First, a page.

# How to interpret the capped binomial deviance as rating model fit in two player games?

In two player games using rating algorithms like Glicko, the capped binomial deviance is being regarded as a measure of the model data fit.

Does anyone know how to interpret this measure? What measure height is regarded as a 'good fit'? Is there any research about this subject that I should read?

This will be of a great help for interpretation of the capped binomial deviance: http://www.englishchess.org.uk/wp-content/uploads/2012/04/ratings.pdf

• Actually, user1983395, that document appears to mention, just in passing, the term 'binomial deviance' (without 'capped')... and it doesn't seem to define it. What is the capped binomial deviance? Nov 18, 2013 at 10:08

Your linked article says " Smaller values on all metrics correspond to more accurate predictions," (bottom of p.3) so presumably good fits will have values near 0. A better question might be, "What is the cutoff threshhold for a bad fit?"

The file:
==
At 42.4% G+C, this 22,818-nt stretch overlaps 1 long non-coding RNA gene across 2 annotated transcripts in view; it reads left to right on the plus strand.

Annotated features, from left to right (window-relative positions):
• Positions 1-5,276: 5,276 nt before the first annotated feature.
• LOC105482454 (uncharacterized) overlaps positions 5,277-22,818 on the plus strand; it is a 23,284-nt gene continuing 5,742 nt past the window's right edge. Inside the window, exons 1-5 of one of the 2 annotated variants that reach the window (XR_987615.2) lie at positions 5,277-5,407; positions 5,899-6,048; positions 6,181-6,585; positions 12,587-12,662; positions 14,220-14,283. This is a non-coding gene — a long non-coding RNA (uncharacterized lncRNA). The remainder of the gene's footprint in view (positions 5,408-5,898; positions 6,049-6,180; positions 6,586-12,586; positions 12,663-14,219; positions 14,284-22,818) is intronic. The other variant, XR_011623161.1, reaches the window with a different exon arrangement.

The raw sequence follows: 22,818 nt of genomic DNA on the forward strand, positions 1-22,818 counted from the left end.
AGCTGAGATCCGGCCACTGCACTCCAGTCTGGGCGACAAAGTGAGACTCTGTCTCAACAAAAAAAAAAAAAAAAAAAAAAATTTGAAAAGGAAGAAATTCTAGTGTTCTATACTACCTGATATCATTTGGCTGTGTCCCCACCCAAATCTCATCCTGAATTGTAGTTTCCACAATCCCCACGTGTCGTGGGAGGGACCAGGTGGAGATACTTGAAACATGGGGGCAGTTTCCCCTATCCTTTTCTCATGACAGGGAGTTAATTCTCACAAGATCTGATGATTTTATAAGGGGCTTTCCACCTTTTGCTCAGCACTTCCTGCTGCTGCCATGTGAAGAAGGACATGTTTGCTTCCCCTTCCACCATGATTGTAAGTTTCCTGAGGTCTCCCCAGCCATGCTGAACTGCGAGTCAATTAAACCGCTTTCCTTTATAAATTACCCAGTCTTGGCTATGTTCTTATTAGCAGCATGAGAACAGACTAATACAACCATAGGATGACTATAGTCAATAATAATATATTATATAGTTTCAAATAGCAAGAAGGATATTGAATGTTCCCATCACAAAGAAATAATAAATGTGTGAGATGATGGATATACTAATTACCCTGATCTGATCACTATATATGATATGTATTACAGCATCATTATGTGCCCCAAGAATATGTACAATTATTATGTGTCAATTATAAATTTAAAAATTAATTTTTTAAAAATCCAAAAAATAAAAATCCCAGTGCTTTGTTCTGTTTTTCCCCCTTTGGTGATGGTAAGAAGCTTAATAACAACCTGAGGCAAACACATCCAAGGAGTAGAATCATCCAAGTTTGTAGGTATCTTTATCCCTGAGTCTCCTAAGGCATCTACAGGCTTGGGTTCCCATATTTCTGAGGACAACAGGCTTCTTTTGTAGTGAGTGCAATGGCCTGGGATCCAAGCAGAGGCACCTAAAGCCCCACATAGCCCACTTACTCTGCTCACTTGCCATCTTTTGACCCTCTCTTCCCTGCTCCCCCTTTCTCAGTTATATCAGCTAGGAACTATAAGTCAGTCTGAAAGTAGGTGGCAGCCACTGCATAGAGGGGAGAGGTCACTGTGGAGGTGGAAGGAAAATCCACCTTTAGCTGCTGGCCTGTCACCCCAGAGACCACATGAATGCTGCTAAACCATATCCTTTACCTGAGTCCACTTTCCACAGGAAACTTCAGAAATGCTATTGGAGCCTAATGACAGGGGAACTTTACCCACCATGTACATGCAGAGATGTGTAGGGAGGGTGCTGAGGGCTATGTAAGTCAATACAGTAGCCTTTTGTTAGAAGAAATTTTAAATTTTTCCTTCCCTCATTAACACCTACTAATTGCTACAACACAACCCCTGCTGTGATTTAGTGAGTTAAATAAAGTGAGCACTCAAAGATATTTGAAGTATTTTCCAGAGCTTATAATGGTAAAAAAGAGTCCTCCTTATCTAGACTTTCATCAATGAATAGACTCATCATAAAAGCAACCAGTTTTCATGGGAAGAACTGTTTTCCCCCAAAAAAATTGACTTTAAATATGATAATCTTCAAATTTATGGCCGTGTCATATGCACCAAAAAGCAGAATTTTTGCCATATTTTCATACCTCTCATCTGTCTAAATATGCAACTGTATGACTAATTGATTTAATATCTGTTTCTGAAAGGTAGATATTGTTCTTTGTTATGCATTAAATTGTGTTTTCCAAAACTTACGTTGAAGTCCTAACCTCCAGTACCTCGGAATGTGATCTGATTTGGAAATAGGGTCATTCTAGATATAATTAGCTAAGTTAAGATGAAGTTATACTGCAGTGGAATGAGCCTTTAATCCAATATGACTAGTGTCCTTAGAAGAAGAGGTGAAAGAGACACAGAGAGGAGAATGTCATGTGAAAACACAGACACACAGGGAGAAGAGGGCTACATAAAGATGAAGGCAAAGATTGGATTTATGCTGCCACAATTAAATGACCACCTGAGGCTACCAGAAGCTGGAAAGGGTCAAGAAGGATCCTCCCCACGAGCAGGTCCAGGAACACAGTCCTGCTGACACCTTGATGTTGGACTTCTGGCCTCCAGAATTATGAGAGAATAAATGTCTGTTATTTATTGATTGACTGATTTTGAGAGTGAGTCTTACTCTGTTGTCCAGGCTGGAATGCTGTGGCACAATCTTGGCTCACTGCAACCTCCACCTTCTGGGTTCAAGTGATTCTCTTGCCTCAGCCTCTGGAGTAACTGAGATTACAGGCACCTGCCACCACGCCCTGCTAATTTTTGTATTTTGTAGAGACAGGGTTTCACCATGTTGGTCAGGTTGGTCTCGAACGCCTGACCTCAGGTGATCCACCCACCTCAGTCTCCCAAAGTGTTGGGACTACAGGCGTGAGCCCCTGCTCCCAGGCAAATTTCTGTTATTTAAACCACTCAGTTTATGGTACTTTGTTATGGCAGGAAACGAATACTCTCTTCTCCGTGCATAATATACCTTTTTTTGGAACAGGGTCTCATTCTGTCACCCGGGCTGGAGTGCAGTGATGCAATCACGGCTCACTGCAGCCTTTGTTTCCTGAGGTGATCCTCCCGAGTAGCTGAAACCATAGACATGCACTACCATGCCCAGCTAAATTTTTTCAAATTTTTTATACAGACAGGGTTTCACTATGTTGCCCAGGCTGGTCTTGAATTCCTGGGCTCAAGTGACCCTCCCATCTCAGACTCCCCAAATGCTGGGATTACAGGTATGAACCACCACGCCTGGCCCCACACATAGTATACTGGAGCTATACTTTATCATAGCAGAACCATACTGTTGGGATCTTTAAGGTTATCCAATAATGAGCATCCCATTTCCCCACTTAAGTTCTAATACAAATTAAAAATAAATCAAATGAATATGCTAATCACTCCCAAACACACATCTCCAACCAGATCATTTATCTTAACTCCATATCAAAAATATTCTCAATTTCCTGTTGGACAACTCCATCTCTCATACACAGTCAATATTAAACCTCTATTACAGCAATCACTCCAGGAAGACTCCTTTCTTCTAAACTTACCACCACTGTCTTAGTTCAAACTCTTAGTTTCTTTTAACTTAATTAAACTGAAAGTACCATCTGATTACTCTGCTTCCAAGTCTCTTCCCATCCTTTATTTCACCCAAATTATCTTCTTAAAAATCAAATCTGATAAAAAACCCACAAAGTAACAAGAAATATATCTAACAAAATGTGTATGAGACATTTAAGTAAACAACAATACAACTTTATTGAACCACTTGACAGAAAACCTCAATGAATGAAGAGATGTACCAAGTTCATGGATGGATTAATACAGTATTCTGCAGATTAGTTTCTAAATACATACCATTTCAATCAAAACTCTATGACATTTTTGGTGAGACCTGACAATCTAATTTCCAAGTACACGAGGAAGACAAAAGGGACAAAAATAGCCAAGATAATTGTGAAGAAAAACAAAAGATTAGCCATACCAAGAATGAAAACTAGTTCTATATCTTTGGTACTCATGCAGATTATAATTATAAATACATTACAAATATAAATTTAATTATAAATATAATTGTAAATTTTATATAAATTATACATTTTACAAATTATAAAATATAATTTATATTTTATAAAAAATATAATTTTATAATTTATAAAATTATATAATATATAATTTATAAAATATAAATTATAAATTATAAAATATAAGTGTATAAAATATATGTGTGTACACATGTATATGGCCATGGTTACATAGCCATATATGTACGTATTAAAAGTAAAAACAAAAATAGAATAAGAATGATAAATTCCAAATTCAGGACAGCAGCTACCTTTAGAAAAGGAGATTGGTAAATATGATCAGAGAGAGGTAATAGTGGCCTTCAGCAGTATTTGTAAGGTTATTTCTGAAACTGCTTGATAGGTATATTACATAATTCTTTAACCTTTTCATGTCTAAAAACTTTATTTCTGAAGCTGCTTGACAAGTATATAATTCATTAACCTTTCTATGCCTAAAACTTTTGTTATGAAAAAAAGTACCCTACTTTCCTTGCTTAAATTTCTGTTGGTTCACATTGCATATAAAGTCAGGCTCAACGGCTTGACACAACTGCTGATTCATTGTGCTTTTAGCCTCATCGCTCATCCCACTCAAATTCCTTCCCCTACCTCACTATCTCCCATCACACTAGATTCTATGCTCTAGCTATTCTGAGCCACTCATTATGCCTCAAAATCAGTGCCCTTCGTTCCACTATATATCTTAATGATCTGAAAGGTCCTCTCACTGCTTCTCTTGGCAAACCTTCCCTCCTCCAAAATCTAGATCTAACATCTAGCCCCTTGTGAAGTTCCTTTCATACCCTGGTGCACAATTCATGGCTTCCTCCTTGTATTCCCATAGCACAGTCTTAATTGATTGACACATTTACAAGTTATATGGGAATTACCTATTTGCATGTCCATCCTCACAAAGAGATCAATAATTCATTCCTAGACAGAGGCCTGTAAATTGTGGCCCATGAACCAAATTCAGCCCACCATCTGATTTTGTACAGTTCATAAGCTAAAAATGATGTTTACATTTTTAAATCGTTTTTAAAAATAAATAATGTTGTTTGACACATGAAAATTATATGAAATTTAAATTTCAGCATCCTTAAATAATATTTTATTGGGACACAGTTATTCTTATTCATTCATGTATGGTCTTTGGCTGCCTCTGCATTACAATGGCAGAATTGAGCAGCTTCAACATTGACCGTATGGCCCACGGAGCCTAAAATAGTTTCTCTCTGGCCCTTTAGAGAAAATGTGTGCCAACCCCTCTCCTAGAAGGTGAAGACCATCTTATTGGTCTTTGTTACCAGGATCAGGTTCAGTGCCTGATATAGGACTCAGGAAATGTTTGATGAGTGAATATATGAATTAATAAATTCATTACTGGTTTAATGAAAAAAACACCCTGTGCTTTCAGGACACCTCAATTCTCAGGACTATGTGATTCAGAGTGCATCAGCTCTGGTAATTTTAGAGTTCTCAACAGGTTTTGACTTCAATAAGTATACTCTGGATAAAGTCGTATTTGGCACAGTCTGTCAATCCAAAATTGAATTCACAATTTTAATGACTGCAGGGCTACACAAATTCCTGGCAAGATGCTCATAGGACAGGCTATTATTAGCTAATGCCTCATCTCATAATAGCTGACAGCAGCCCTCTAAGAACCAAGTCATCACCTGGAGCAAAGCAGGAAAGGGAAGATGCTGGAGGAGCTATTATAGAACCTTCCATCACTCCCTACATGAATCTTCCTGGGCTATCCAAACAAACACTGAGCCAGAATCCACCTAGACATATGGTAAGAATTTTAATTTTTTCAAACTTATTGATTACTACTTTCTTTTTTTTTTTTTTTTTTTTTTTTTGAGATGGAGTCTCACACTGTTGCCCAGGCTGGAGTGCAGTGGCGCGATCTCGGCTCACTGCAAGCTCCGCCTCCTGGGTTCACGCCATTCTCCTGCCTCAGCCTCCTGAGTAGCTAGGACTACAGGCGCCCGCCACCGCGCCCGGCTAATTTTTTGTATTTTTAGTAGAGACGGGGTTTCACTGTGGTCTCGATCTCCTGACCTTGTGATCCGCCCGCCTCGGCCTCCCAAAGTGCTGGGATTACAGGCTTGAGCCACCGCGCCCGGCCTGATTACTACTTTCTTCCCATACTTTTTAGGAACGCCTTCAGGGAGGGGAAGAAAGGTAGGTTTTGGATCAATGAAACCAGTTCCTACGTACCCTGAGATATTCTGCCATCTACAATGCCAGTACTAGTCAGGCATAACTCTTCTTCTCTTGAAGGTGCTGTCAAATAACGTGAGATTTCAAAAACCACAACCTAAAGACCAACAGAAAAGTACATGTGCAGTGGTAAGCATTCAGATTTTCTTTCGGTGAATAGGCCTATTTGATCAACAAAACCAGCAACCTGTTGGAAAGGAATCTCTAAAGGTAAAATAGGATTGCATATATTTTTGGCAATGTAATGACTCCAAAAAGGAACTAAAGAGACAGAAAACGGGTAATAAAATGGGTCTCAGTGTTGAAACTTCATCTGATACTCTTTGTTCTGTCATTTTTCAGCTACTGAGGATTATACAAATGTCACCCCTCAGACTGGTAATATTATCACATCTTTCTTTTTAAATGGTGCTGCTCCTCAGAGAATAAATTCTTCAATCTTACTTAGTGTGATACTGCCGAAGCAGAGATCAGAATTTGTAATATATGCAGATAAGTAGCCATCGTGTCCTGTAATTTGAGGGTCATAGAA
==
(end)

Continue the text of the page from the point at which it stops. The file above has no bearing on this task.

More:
Regarding the "binomial deviance" metric, the Chess Ratings kaggle contest used it as their evaluation metric and provided the following definition:

$$-[Y\log_{10}(E) + (1-Y)\log_{10}(1-E)]$$

where Y is the game outcome (0.0 for a black win, 0.5 for a draw, or 1.0 for a white win) and E is the expected/predicted score for White

The metric is undefined for 0 and 100, but values near 0 are good fits and values near 100 are bad fits.

The Kaggle site references Mark Glickman, the current chairman of the US Chess Federation and inventor of the Glicko rating system. Unfortunately they do not provide a specific citation and he has quite a few publications, but if you are interested in learning more about this metric you should dig through his work. http://www.glicko.net/

I can't access the article from my current workstation, but I believe this is the citation:

Glickman, Mark E. "Parameter estimation in large dynamic paired comparison experiments." Journal of the Royal Statistical Society: Series C (Applied Statistics) 48.3 (1999): 377-394.